BENCHMARKING INFO ON TRAINING

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Scottish Power

BENCHMARKING INFO ON TRAINING
Hi

We are currently looking at our new starts training within our call centre and we are looking for some benchmarking information with regards to how other call centres train their new recruits.

ie. How long are they in training
Is it modular training
Does it consist of classroom and live environment
What does the training consist of - ie soft skills/business/systems
What proportion of time is spent on each of the above?
When the new starts come out on to the floor - do they go into an
academy etc. What support do they recieve?

We are really just looking for any information to compare what other call centres do.

Your help would be appreciated.

Many Thanks

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BENCHMARKING INFO ON TRAINING
Hi Lyndsey,

I designed and delivered this type of training for many of UK call centres so please forgive the amalgamated answer;

ie. How long are they in training
As long as is required to meet the training objectives and benchmark required by the organisation in terms of skills and knowlegde. Varies from 1 day to 4 months.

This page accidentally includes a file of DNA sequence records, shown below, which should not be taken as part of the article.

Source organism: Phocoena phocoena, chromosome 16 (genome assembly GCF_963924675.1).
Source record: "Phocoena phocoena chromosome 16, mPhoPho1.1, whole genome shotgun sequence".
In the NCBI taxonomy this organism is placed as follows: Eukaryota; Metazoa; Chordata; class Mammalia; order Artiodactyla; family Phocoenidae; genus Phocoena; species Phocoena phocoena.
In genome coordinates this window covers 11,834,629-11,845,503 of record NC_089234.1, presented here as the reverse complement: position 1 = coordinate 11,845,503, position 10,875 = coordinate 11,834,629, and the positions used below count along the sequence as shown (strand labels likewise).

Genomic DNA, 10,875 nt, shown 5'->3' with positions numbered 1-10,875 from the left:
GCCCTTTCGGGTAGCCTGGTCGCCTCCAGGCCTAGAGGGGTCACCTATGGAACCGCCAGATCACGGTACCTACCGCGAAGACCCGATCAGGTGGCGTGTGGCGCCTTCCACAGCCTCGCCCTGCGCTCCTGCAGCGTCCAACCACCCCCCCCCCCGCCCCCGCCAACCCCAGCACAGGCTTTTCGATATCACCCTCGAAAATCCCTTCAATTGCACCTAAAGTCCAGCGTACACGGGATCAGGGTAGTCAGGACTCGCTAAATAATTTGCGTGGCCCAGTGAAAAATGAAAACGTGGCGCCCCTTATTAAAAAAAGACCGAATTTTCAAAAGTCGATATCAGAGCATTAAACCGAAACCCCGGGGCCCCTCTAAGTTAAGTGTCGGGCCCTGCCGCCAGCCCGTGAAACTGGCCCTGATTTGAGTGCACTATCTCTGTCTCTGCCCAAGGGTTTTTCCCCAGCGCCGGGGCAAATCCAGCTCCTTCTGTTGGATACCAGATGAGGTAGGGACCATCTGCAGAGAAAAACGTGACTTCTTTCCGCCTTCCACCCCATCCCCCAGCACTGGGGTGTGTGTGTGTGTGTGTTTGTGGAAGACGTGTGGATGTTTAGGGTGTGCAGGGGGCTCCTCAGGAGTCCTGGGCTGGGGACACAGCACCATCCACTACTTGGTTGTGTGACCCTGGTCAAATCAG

Is it modular training
Usually, yes, its depended on training department style, most companies with an established traiing department prefer experiential learning however smaller organisations with smaller budgets take less care.

Does it consist of classroom and live environment
Depends on organisation, most do, some also add in idividual learning modules, web based learning and some have learning development centres themselves; also add in coaching and mentoring.

What does the training consist of - ie soft skills/business/systems
Yes, plus induction, H&S where necessary.


What proportion of time is spent on each of the above?
Depends on business needs, soft skills can often be covered in a day or but I've known companies take a week. Sales skills take a day or 2. Product knowledge and systems are obviously variable dependent upon complexity of systems and knowledge. Very important to note here that a 'test' or 'dummy' system is usually very beneficial in reducing training time. Inductions can sometimes take 1 or 2 days.